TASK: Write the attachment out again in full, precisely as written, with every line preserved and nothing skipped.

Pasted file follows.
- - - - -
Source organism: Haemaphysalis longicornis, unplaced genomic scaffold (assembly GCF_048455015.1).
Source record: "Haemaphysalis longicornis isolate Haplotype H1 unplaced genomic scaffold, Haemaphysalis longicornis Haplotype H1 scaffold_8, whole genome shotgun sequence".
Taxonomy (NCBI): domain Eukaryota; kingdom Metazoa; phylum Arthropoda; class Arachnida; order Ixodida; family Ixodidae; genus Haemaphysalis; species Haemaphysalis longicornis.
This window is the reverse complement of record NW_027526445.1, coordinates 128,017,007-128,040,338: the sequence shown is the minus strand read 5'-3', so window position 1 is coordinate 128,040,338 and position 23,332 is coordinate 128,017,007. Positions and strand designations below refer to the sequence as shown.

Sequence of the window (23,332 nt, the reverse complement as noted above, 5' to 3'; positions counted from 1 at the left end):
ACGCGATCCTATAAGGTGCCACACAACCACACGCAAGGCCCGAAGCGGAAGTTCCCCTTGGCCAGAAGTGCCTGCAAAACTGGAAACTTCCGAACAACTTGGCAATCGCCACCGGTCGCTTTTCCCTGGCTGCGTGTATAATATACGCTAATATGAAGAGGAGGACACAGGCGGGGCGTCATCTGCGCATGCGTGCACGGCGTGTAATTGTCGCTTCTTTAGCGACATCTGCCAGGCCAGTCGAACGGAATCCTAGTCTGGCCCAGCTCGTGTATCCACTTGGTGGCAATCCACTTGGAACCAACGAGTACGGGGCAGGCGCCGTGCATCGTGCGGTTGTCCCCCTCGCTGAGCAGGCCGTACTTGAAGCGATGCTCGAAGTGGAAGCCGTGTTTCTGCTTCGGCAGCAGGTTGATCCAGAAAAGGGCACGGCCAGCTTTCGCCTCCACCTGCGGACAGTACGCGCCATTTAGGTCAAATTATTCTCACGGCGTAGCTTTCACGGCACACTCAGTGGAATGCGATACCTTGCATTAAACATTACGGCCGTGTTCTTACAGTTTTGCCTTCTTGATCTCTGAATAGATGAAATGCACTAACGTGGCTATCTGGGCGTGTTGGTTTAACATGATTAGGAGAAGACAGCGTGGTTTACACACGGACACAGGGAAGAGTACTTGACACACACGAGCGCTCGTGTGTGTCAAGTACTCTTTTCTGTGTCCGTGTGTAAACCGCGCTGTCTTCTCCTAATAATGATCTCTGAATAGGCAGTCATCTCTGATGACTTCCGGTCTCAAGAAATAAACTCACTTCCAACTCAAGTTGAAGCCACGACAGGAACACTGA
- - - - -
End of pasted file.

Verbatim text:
Source organism: Haemaphysalis longicornis, unplaced genomic scaffold (assembly GCF_048455015.1).
Source record: "Haemaphysalis longicornis isolate Haplotype H1 unplaced genomic scaffold, Haemaphysalis longicornis Haplotype H1 scaffold_8, whole genome shotgun sequence".
Taxonomy (NCBI): domain Eukaryota; kingdom Metazoa; phylum Arthropoda; class Arachnida; order Ixodida; family Ixodidae; genus Haemaphysalis; species Haemaphysalis longicornis.
This window is the reverse complement of record NW_027526445.1, coordinates 128,017,007-128,040,338: the sequence shown is the minus strand read 5'-3', so window position 1 is coordinate 128,040,338 and position 23,332 is coordinate 128,017,007. Positions and strand designations below refer to the sequence as shown.

Sequence of the window (23,332 nt, the reverse complement as noted above, 5' to 3'; positions counted from 1 at the left end):
ACGCGATCCTATAAGGTGCCACACAACCACACGCAAGGCCCGAAGCGGAAGTTCCCCTTGGCCAGAAGTGCCTGCAAAACTGGAAACTTCCGAACAACTTGGCAATCGCCACCGGTCGCTTTTCCCTGGCTGCGTGTATAATATACGCTAATATGAAGAGGAGGACACAGGCGGGGCGTCATCTGCGCATGCGTGCACGGCGTGTAATTGTCGCTTCTTTAGCGACATCTGCCAGGCCAGTCGAACGGAATCCTAGTCTGGCCCAGCTCGTGTATCCACTTGGTGGCAATCCACTTGGAACCAACGAGTACGGGGCAGGCGCCGTGCATCGTGCGGTTGTCCCCCTCGCTGAGCAGGCCGTACTTGAAGCGATGCTCGAAGTGGAAGCCGTGTTTCTGCTTCGGCAGCAGGTTGATCCAGAAAAGGGCACGGCCAGCTTTCGCCTCCACCTGCGGACAGTACGCGCCATTTAGGTCAAATTATTCTCACGGCGTAGCTTTCACGGCACACTCAGTGGAATGCGATACCTTGCATTAAACATTACGGCCGTGTTCTTACAGTTTTGCCTTCTTGATCTCTGAATAGATGAAATGCACTAACGTGGCTATCTGGGCGTGTTGGTTTAACATGATTAGGAGAAGACAGCGTGGTTTACACACGGACACAGGGAAGAGTACTTGACACACACGAGCGCTCGTGTGTGTCAAGTACTCTTTTCTGTGTCCGTGTGTAAACCGCGCTGTCTTCTCCTAATAATGATCTCTGAATAGGCAGTCATCTCTGATGACTTCCGGTCTCAAGAAATAAACTCACTTCCAACTCAAGTTGAAGCCACGACAGGAACACTGA